Those looking to celebrate America by blowing up a small piece of it this Fourth of July will want to take an extra close look at their state's fireworks regulations. At the federal level, the U.S. Consumer Product Safety Commission sets some basic standards about how long (or short) fuses can be, what kinds of chemicals can be used, how much external flame they can produce, etc. But from there, it is a bit of a free-for-all.
In Wisconsin you can buy fireworks year-round, whereas Oregon asks that you save your explosive purchases for the weeks leading up to Independence Day. In Alabama you can procure fireworks to celebrate your sweet 16, while in New Hampshire you have to wait until you're old enough to buy booze. (Yep, 19- and 20-year-olds are considered too irresponsible.)
Free-living Alaska has no state-level restrictions, meaning everything from M80s to Catherine Wheels are up for grabs. But other places, including Illinois and Vermont, permit only sparklers, snakes, and similar "novelty items." Most states fall somewhere in between, though Delaware and Massachusetts prohibit all consumer fireworks outright. And some places have truly bizarre regulations on the books.
Ohio will allow the sale of most any type of firework but requires the purchaser to sign an affidavit promising to take his or her loot out of state within 48 hours.
Until recently, Pennsylvania allowed the sale of most fireworks 365 days a year—but only to people who could show out-of-state identification. This setup denied Keystone residents their firework freedoms while implicitly undermining similar prohibitions in bordering states.
Then there's Florida, which forbids the sale of fireworks for recreational use but allows them for pest-control purposes. "With all the stand-alone fireworks-only superstores in the state of Florida, there shouldn't be a critter left alive," says Julie Heckman of the American Pyrotechnics Association, a trade group.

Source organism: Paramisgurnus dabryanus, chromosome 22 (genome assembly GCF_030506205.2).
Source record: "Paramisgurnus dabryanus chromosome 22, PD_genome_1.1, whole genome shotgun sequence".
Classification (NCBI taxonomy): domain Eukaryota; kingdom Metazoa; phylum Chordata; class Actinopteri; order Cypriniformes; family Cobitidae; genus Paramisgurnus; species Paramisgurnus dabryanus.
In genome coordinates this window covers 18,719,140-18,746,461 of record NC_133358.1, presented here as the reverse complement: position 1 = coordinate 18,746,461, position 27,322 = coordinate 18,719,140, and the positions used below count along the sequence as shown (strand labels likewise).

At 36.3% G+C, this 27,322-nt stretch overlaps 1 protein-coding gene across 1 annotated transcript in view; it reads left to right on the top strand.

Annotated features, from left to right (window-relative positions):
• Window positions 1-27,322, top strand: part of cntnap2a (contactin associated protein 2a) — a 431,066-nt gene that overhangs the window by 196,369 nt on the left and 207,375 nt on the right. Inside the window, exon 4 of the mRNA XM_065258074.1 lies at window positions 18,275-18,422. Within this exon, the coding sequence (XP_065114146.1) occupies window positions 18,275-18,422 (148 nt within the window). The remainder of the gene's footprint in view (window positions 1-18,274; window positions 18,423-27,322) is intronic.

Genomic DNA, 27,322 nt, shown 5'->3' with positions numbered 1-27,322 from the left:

The Florida rule, she says, is emblematic of a "look the other way" approach to fireworks regulation. "It's kind of wink-and-nod enforcement. We don't support it, but we'll allow it."
In the past few years, Heckman adds, there's finally been a shift toward authorizing the underground fireworks usage that has long occurred without states' permission. Since 2011, Kentucky, West Virginia, Michigan, and several other governments allowed the full range of fireworks that were already legal at the federal level. New Jersey and New York took more cautious steps, abolishing their prohibitions on consumer combustibles but only going so far as to legalize handheld novelties.
For many families, this means more exciting and colorful Independence Day celebrations. But Heckman explains that it can also reduce deaths and injuries from fireworks.
"In the areas that have a prohibition or a restriction, we tend to find the injuries and the fires are higher than where they are legally permissible," she says. "Individuals are choosing to break the law and are trying to get away with that activity very, very quickly. They don't think out where they should put their family and spectators. They don't think about making certain there's no dry debris or clearance from the house or other buildings."
Deaths from fireworks are mercifully rare. An average of seven people die annually from "non-occupational" fireworks use, although this number varies considerably from year to year: 2015 was exceptionally deadly, with 11 people losing their lives to firework-related injuries; 2016, meanwhile, saw only four deaths, and one occurred while the victim was attempting to manufacture his own illegal fireworks.
A little over three people per 100,000 suffer a firework-related wound each year. That rate has remained steady despite a massive increase in the number of fireworks in use: 29 million pounds of product was sold in 1976, compared to over 268 million pounds in 2016.
Fireworks, then, are no different from any other good demanded by consenting individuals. They are most dangerous when prohibited, largely because of how prohibition influences consumer behavior. Lawmakers in more restrictive states should take notice and let their citizens blow up whatever they want—for safety's sake.